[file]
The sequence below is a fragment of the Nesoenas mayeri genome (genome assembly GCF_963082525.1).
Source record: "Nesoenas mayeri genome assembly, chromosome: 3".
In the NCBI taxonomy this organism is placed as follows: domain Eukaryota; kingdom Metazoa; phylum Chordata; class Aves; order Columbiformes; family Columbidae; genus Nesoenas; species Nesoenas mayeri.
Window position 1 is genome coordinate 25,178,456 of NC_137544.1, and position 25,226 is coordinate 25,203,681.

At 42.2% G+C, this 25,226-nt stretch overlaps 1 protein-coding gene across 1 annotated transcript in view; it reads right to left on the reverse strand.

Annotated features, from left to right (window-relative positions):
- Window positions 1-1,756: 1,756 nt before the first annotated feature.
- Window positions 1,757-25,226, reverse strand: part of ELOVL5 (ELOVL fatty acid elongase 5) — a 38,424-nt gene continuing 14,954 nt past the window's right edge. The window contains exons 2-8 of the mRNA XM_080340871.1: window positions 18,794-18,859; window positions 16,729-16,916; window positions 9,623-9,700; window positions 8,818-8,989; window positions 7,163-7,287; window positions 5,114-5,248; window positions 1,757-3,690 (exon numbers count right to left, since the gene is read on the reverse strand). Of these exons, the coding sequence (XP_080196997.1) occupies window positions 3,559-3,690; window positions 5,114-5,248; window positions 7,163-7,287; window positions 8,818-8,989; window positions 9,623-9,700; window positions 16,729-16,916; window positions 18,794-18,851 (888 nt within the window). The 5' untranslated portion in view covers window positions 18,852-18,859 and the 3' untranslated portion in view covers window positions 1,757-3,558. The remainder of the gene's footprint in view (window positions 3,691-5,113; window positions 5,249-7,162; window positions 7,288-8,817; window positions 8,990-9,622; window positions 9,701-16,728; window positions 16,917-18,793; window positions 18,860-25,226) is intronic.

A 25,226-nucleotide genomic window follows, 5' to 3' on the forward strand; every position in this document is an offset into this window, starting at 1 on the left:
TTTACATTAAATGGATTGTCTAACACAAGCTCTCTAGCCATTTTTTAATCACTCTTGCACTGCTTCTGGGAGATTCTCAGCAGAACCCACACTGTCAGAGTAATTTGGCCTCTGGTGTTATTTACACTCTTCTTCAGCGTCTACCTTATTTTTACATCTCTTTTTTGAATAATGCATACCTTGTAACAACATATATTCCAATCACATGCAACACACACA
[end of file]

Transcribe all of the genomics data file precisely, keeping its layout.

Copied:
The sequence below is a fragment of the Nesoenas mayeri genome (genome assembly GCF_963082525.1).
Source record: "Nesoenas mayeri genome assembly, chromosome: 3".
In the NCBI taxonomy this organism is placed as follows: domain Eukaryota; kingdom Metazoa; phylum Chordata; class Aves; order Columbiformes; family Columbidae; genus Nesoenas; species Nesoenas mayeri.
Window position 1 is genome coordinate 25,178,456 of NC_137544.1, and position 25,226 is coordinate 25,203,681.

At 42.2% G+C, this 25,226-nt stretch overlaps 1 protein-coding gene across 1 annotated transcript in view; it reads right to left on the reverse strand.

Annotated features, from left to right (window-relative positions):
- Window positions 1-1,756: 1,756 nt before the first annotated feature.
- Window positions 1,757-25,226, reverse strand: part of ELOVL5 (ELOVL fatty acid elongase 5) — a 38,424-nt gene continuing 14,954 nt past the window's right edge. The window contains exons 2-8 of the mRNA XM_080340871.1: window positions 18,794-18,859; window positions 16,729-16,916; window positions 9,623-9,700; window positions 8,818-8,989; window positions 7,163-7,287; window positions 5,114-5,248; window positions 1,757-3,690 (exon numbers count right to left, since the gene is read on the reverse strand). Of these exons, the coding sequence (XP_080196997.1) occupies window positions 3,559-3,690; window positions 5,114-5,248; window positions 7,163-7,287; window positions 8,818-8,989; window positions 9,623-9,700; window positions 16,729-16,916; window positions 18,794-18,851 (888 nt within the window). The 5' untranslated portion in view covers window positions 18,852-18,859 and the 3' untranslated portion in view covers window positions 1,757-3,558. The remainder of the gene's footprint in view (window positions 3,691-5,113; window positions 5,249-7,162; window positions 7,288-8,817; window positions 8,990-9,622; window positions 9,701-16,728; window positions 16,917-18,793; window positions 18,860-25,226) is intronic.

A 25,226-nucleotide genomic window follows, 5' to 3' on the forward strand; every position in this document is an offset into this window, starting at 1 on the left:
TTTACATTAAATGGATTGTCTAACACAAGCTCTCTAGCCATTTTTTAATCACTCTTGCACTGCTTCTGGGAGATTCTCAGCAGAACCCACACTGTCAGAGTAATTTGGCCTCTGGTGTTATTTACACTCTTCTTCAGCGTCTACCTTATTTTTACATCTCTTTTTTGAATAATGCATACCTTGTAACAACATATATTCCAATCACATGCAACACACACA